If Ram Mandir steals the show, can Janaki Madir be far behind

Shyamhari Chakra

The foundation stone laying ceremony for the Ram Mandir in India’s Ayodhya has invoked equal cheer among the people in its neighbouring nation of Nepal – especially in Janakpur, believed to be the birthplace of Sita.

Stake-holders of tourism sectors of both the countries are optimistic that the new temple at Ayodhya would boost religious tourism on both sides of the border.

Barely 45 kilometres far from Sitamari bus stop and 30 kilometres from Jaynagar railway station – both on Indian border – Janakpur in Nepal is 518 kilometres far from Ayodhya. “With close proximity to India that has designed the Ramayan circuit with Ayodhya as its epicentre, devotees coming to Ayodhya would definitely be keen to visit Janakpur and vice-versa,” they believe.

The expected upsurge in pilgrimage-tourism would largely benefit the economy of Janakpur region, they observed.

Janakpur, situated at a distance of 225 kilometres from Nepal’s capital city of Kathamandu, derives its name after King Janak, father of Janaki (Sita), who ruled over the land as per the narratives weaved in The Ramayana.

Sita had lived in Janakpur till Ram had arrived there and had married her after breaking Lord Shiv’s bow.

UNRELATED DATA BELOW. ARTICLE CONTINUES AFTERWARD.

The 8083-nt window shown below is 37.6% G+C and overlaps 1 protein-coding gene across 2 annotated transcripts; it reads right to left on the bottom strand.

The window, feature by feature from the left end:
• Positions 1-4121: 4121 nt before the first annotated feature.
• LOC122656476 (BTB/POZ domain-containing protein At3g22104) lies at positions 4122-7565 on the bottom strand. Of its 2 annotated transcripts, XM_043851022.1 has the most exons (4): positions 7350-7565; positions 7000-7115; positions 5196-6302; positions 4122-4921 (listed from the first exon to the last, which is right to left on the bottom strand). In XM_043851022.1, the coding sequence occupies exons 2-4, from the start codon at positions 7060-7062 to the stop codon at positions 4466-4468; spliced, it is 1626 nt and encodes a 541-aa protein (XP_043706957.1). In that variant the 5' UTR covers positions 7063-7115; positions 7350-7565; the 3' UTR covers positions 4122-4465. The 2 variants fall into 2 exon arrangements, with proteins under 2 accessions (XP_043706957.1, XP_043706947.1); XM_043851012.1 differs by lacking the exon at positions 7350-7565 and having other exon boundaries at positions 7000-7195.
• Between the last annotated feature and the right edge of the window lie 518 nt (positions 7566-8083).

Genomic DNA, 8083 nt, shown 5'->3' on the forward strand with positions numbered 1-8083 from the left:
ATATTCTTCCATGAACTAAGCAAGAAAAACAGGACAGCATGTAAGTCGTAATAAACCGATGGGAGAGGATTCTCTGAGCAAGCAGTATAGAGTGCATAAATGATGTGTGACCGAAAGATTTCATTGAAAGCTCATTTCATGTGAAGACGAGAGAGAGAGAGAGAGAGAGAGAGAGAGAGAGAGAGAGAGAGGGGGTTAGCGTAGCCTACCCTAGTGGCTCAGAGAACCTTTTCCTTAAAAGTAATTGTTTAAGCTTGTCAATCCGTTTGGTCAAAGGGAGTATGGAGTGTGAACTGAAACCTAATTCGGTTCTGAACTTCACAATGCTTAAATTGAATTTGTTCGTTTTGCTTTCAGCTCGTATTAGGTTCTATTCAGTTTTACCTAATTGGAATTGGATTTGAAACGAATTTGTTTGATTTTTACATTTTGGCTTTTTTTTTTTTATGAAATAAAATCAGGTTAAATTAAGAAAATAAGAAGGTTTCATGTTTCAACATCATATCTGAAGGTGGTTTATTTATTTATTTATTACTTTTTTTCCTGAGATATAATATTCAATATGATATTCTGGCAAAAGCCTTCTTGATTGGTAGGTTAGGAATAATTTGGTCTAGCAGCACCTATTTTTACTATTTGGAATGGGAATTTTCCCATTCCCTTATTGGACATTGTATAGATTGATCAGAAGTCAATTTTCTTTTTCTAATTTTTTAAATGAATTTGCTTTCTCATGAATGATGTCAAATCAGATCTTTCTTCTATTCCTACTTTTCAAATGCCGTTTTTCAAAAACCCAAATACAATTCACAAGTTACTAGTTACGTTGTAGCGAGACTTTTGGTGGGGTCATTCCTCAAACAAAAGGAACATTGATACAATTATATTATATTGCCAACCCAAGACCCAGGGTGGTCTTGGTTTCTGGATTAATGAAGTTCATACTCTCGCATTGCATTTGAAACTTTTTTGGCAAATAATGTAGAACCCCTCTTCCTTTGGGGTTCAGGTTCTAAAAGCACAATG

The centre of attraction in Janakpur is the majestic Janaki Mandir located at the city centre. One of the biggest temples in Nepal, it was built in 1898 by Queen Brisabhanu Kunwari of Tikamgarh. Locals claim that the childless queen came to Janakpur to pray for a son and her prayers were answered following which she constructed the temple costing nine-lakh rupees for which the temple of often referred as Nau-Lakha Mandir.

Adjacent to the Janaki Mandir is the Vivah-Mandap – the place where the wedding ceremony of Ram and Sita was solemnised.

Incidentally, Vivaha-Panchami, that celebrates the wedding of the celestial couple every year during November-December as per the Maithili calendar – is observed here with much splendour attracting maximum footfall of pilgrims from across Nepal and India to Janakpur.

Rangbhoomi is the other venue of attraction in Janakpur where Sita’s swayamvar (selection of the groom) following the breaking of Shiva’s bow was broken, had happened.

A large number of devotees who visit Janakpur throng Dhanushadham at a distance of 18 kilometres. It is here that the broken remains of Lord Shiv’s bow were believed to have fallen after Ram had broken it. Interestingly, a fossilized fragment of the broken bow is believed to be preserved here.

Janakpur has as many as 72 kunds (holy tanks) that also beckons the devotees. Of these, Ratan Sagar, Ganga Sagar and Dhanush Sagar have been the most attractive locations.

Known as Mithila in ancient times, Janakpur has much added attractions for the visitors apart from its places of pilgrimage. They can discover and experience an array of Maithili culture here, the tour operators point out.

With availability of air, rail and road connectivity, Janakpur has got every potential to emerge as a major attraction of pilgrimage in the Ramayana-circuit, they beamed hope.